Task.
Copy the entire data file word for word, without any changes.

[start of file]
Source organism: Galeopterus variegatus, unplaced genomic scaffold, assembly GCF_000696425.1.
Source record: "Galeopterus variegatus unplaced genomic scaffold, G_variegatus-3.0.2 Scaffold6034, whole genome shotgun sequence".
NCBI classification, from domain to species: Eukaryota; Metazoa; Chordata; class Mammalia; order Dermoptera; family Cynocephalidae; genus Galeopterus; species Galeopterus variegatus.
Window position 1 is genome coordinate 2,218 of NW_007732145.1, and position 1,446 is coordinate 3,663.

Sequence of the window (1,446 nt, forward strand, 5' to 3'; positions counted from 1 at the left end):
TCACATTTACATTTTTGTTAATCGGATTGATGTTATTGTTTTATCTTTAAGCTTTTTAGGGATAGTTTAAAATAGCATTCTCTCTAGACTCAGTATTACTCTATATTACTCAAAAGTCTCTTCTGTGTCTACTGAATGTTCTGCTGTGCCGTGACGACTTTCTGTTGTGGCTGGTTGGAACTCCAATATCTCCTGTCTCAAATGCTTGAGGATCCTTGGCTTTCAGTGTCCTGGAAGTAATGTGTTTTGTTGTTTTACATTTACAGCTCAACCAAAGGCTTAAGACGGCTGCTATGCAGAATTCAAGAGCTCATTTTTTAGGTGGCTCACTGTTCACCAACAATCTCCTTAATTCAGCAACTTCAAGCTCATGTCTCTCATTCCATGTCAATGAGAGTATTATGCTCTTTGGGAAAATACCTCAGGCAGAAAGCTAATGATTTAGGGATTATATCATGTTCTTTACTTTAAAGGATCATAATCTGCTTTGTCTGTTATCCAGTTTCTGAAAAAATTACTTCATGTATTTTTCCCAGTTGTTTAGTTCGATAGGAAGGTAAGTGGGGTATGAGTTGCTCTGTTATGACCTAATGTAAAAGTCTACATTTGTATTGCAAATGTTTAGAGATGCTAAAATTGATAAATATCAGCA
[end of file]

Source organism: Galeopterus variegatus, unplaced genomic scaffold, assembly GCF_000696425.1.
Source record: "Galeopterus variegatus unplaced genomic scaffold, G_variegatus-3.0.2 Scaffold6034, whole genome shotgun sequence".
NCBI classification, from domain to species: Eukaryota; Metazoa; Chordata; class Mammalia; order Dermoptera; family Cynocephalidae; genus Galeopterus; species Galeopterus variegatus.
Window position 1 is genome coordinate 2,218 of NW_007732145.1, and position 1,446 is coordinate 3,663.

Sequence of the window (1,446 nt, forward strand, 5' to 3'; positions counted from 1 at the left end):
TCACATTTACATTTTTGTTAATCGGATTGATGTTATTGTTTTATCTTTAAGCTTTTTAGGGATAGTTTAAAATAGCATTCTCTCTAGACTCAGTATTACTCTATATTACTCAAAAGTCTCTTCTGTGTCTACTGAATGTTCTGCTGTGCCGTGACGACTTTCTGTTGTGGCTGGTTGGAACTCCAATATCTCCTGTCTCAAATGCTTGAGGATCCTTGGCTTTCAGTGTCCTGGAAGTAATGTGTTTTGTTGTTTTACATTTACAGCTCAACCAAAGGCTTAAGACGGCTGCTATGCAGAATTCAAGAGCTCATTTTTTAGGTGGCTCACTGTTCACCAACAATCTCCTTAATTCAGCAACTTCAAGCTCATGTCTCTCATTCCATGTCAATGAGAGTATTATGCTCTTTGGGAAAATACCTCAGGCAGAAAGCTAATGATTTAGGGATTATATCATGTTCTTTACTTTAAAGGATCATAATCTGCTTTGTCTGTTATCCAGTTTCTGAAAAAATTACTTCATGTATTTTTCCCAGTTGTTTAGTTCGATAGGAAGGTAAGTGGGGTATGAGTTGCTCTGTTATGACCTAATGTAAAAGTCTACATTTGTATTGCAAATGTTTAGAGATGCTAAAATTGATAAATATCAGCA